We’ve come a long, long way since the era of ‘Mad Men’ marketing, where almost everyone with power was male, the budgets were high, and the ROI was blurry. It was easy enough back then to design a creative, intriguing poster, pay a premium for billboard space, and then call it a day – but in the 21st century things are a lot different.
For starters, the gender demographic of the marketing industry is now described as “mixed”, instead of “male-dominated” which it once might’ve been. And while there are still great strides to make in terms of the kinds of roles women have in the industry, we are truly beginning to make progress.
Millennials and Marketing – a Match Made in Heaven
We’ve also moved into the digital sphere. This wasn’t a decision millennials made alone, however, it’s one I believe we’ve adapted to immensely. We were brought up around technology, and Google was our parent – it’s no wonder it’s become our greatest source of advertising today! We were quick to adopt social media, chat rooms, and videos, and because of this, we’re quick to learn how to use them to our entrepreneurial advantage.
We have also grown up amongst financial and employment turmoil. There is much to be said for millennials being afraid to lose their job, and therefore striving much harder to prove their worth. This is a lot easier for us now, however, than it was in the “golden age” of marketing. Proving ROI is as easy as showing your Google or Facebook Analytics and saying “Hey bossman – these stats don’t lie! This is exactly how much money I made you!” You wouldn’t have been able to do this as easily with your TV spots back in the hey-days.
But has this change in marketing happened to millennials – or because of them?
This can be a hard nut to crack, especially considering the broad landscape – but let’s try and look at some facts.
- Google is undeniably a mammoth, and a catalyst for a lot of digital marketing – but Google definitely wasn’t invented by millennials. Larry Page and Sergey Brin are in their mid-forties, and while it’s difficult to say whether they would’ve done as well without adding millennials to their team along the way, we can pretty much say that Google was something that happened to us, not because of us.
- So what about the internet in a broader sense as a place where we partake in digital marketing? Did we create this? No, sorry, that wasn’t us either.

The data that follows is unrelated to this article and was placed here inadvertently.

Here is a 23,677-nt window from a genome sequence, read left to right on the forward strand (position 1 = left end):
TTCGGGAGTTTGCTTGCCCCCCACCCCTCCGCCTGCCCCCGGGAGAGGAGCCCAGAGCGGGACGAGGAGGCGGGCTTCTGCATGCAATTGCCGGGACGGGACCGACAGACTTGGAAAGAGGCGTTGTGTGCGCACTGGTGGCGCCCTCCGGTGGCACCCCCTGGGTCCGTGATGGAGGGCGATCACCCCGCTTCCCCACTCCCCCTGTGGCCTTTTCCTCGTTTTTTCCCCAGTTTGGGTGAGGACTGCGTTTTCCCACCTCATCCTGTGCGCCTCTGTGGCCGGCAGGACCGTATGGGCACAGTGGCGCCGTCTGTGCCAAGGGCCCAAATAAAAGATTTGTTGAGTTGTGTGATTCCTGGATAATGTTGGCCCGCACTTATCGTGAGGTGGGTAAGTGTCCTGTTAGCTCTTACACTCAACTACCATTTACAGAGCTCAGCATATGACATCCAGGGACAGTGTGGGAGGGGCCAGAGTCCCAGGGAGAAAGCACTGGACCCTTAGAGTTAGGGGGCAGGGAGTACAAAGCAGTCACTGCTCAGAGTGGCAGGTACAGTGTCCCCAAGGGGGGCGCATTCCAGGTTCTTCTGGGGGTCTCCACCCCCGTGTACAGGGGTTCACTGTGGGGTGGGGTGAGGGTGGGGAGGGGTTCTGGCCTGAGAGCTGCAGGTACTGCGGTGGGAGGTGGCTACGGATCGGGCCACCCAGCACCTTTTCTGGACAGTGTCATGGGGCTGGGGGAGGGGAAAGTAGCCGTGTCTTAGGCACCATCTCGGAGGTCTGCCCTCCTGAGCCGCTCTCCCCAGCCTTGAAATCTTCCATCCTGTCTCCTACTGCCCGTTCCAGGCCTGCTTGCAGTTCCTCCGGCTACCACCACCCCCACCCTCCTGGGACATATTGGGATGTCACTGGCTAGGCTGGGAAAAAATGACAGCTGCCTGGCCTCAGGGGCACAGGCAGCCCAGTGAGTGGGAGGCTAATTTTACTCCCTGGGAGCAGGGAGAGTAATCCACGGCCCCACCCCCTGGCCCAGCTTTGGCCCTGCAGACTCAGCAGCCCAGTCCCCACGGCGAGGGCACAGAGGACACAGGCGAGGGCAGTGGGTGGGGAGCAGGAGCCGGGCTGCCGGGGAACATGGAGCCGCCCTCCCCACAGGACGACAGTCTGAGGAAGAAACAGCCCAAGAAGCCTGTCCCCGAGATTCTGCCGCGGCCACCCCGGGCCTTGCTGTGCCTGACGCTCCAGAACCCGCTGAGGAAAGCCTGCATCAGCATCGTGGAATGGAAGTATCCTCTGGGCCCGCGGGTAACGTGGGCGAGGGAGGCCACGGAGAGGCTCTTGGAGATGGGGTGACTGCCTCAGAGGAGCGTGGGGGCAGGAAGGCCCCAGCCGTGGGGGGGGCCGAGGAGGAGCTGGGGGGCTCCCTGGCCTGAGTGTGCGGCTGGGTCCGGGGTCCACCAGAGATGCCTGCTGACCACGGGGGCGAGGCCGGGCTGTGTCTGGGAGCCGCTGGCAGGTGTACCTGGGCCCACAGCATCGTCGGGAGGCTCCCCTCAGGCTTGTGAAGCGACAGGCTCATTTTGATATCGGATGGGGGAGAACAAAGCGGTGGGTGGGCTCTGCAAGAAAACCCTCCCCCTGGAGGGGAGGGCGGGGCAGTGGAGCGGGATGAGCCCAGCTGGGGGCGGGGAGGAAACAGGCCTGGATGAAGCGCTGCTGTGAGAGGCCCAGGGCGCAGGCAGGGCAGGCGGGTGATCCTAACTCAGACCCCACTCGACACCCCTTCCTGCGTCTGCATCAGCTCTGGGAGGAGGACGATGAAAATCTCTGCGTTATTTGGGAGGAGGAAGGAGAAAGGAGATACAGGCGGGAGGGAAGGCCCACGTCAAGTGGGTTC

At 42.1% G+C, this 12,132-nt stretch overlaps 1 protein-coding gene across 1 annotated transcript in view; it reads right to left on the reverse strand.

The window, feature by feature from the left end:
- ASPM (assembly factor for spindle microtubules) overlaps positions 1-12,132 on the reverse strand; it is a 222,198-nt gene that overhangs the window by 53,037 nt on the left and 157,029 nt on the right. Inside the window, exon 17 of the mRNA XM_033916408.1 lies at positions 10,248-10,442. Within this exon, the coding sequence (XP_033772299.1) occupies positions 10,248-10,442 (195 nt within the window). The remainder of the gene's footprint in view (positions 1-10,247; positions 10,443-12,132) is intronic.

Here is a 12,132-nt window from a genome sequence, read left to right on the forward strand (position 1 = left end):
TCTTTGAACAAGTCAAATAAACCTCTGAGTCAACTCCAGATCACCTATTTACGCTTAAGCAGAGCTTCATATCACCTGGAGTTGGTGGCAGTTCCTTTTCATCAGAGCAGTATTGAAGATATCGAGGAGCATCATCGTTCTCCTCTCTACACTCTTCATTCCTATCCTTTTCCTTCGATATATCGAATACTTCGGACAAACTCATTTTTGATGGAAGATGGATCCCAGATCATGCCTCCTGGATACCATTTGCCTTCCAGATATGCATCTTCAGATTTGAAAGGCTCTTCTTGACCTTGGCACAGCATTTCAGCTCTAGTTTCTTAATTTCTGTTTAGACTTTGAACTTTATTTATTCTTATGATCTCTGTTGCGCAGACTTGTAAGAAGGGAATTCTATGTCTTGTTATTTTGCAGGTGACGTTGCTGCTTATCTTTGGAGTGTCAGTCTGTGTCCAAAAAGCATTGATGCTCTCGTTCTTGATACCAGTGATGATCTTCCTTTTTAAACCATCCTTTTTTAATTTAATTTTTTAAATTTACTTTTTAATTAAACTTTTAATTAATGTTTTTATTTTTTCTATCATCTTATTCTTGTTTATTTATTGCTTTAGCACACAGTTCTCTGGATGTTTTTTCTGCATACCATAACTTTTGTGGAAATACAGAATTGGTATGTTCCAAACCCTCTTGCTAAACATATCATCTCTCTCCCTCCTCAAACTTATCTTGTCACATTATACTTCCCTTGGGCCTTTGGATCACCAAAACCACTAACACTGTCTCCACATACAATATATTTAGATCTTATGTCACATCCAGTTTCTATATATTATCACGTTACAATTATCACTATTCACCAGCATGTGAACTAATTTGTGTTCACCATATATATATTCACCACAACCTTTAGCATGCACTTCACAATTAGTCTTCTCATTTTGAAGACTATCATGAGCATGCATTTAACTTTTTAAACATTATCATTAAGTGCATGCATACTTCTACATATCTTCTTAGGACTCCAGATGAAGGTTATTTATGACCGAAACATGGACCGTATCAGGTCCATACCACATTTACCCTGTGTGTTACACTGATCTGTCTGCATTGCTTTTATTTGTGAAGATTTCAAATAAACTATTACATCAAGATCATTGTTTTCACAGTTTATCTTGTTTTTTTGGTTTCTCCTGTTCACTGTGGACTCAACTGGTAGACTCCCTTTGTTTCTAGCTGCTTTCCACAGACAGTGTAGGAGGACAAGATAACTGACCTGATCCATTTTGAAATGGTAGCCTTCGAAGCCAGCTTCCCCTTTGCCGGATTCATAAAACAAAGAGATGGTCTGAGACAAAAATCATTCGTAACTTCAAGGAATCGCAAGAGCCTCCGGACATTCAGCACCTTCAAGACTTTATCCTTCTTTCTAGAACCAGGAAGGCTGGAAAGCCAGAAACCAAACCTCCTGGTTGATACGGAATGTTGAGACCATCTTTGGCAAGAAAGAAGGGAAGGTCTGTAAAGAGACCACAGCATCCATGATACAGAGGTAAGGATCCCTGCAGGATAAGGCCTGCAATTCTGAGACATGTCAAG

- Yikes – have we done anything? Yes, we definitely have.
- Social media has become one of the largest uses of the world-wide web today, and one of the biggest arenas marketers are pouring their budgets into. Well, I can happily say we contributed heavily to this!
- Mark Zuckerberg (made a little platform called Facebook, you might’ve heard of it) is, albeit on the older end, but still a millennial! Take that Baby Boomers! We invented Facebook!
- What about Instagram? This is arguably one of the fastest growing social media platforms out there – especially for advertising – and the creator, Kevin Systrom is also a millennial! Hallelujah!
- And who could forget Snapchat? The creator of this fun app is only 27 so we can add that to our achievements as well!
No, but for real – have millennials changed the marketing landscape?
While I’ve only really drawn from a few examples, it’s fairly simple to see that while we had a leg up in some areas, we’ve also made some pretty big changes of our own.
Not only is social media a rapidly growing sphere for digital marketing, it’s also the one that millennials are dominating – both as the marketer, the marketed, and even occasionally as human vessels for marketers to push messages through (was that a creepy way to describe influencers? Sorry).
While much of the industry has been created by older generations, us millennials are often the fastest to adopt these new technologies, and even invent a few of our own, to make marketing a more diverse industry, as well as one that is far more transparent in terms of what businesses are getting for their spend.
We’ve made strides to make marketing inclusive both in the workplace, as well as in the messaging we’re sharing in the ads, and I for one believe that if capitalism is going to crush us under its dusty wheel, we might as well make sure that everyone has an equal chance to get crushed as the next guy. Right?
Do you think millennials are changing the marketing game? Let us know your thoughts in the comments below!